Severance

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Severance

A settlement received after being released from a corporation. In the context of corporate governance, an agreement that assures high-level executives of their postions or some compensation and are not contingent upon a change in control.

Severance

A payment often (but not always) made in a lump sum that occurs when an employee is laid off or fired. Severance is sometime voluntary; that is, an employee may choose to quit and take a severance that is offered instead of staying and risking a layoff with no severance. The amount of severance is determined by the employee's length of time at the company, previous pay rate, and other factors. Accepting a severance makes one ineligible to collect unemployment insurance or to initiate a wrongful termination lawsuit. A severance exists in order to reduce the risk of the company when layoffs become necessary and to improve employee morale.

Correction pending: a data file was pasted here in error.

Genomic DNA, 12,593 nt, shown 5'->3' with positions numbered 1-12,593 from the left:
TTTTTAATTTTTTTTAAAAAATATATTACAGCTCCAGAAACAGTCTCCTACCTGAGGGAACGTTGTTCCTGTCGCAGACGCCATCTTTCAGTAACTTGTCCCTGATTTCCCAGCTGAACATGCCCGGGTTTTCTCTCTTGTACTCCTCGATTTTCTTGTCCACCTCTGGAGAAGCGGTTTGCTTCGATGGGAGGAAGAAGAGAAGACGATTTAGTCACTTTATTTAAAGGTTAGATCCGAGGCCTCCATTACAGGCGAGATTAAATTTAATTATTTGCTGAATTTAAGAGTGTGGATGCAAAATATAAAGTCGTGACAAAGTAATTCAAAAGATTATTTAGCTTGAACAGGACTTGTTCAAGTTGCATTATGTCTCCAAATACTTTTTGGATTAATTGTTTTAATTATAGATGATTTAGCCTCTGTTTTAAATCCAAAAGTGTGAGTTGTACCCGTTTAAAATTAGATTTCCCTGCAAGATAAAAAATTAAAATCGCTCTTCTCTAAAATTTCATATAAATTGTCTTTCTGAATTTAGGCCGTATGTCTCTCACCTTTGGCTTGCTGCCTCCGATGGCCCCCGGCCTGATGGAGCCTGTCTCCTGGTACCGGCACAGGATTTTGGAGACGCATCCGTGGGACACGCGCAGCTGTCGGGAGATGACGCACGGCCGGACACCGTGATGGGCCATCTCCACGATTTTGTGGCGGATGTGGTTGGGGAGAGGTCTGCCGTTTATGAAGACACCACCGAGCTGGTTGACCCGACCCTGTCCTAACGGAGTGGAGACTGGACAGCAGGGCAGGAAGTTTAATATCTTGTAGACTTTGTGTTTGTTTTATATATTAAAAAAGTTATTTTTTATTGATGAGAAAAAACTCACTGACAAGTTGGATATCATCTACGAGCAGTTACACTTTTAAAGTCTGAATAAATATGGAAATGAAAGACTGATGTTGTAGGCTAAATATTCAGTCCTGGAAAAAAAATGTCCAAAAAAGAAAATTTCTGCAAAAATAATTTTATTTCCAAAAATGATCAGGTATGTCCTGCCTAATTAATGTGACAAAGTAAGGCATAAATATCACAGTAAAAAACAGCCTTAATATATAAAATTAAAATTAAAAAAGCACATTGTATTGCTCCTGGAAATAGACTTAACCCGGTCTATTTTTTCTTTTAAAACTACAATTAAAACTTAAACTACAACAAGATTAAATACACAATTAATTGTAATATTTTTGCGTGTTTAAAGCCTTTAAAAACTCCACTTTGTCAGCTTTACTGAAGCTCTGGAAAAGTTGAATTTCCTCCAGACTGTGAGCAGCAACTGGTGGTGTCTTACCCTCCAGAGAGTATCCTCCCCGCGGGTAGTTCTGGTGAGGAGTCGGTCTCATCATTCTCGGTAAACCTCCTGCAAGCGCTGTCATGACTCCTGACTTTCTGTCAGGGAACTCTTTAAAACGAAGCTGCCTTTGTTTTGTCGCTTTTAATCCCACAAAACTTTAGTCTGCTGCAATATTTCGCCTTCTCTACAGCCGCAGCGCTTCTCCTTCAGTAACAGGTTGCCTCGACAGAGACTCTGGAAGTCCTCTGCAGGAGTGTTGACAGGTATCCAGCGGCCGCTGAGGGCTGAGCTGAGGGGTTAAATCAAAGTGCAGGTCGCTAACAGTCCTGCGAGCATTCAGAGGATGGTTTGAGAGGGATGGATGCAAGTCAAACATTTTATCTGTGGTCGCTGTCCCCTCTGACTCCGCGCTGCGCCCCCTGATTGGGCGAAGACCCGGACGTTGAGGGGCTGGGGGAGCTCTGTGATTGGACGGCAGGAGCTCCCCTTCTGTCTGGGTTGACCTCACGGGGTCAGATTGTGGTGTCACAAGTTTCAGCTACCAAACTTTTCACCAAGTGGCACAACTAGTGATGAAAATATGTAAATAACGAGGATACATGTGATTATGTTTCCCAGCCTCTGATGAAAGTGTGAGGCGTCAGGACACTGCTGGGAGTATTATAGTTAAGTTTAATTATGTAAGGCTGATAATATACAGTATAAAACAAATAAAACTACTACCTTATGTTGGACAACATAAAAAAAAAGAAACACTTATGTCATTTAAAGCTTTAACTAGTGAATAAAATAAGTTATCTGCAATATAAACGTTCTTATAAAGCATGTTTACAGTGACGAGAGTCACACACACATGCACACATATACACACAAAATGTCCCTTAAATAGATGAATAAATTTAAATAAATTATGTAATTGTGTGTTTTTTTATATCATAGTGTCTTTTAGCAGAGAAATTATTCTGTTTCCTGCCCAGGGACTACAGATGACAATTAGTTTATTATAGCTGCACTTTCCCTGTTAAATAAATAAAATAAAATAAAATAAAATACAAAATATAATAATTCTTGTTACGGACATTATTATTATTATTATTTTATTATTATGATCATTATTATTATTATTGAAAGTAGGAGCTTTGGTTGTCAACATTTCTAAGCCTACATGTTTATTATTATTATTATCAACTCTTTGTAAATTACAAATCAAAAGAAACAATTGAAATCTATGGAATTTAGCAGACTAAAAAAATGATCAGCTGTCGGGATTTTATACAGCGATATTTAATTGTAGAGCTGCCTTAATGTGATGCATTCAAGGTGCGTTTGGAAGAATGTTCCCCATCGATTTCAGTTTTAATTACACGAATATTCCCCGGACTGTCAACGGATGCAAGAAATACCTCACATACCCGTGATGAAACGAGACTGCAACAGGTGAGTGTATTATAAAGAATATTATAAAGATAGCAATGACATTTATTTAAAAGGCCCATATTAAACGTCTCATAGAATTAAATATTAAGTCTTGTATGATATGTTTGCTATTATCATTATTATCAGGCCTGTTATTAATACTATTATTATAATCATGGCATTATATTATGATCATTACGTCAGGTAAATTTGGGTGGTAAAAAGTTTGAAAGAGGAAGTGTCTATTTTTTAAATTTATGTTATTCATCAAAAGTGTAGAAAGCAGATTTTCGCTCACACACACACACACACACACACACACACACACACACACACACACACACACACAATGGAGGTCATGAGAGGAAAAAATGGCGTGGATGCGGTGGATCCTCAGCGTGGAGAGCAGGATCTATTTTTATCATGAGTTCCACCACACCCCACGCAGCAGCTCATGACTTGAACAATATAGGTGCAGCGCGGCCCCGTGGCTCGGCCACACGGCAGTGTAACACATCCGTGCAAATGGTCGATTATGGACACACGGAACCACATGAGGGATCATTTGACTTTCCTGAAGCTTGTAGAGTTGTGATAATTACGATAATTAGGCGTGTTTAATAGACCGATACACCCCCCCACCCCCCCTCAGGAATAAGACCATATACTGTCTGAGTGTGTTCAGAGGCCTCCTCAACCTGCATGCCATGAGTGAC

References in periodicals archive ?
While many factors are behind the escalating severance packages, both CEOs and boards should be concerned about public perception on the issue.
Boards and CEOs have been shortsighted in allowing both severance and pay to escalate without defendable reasons.

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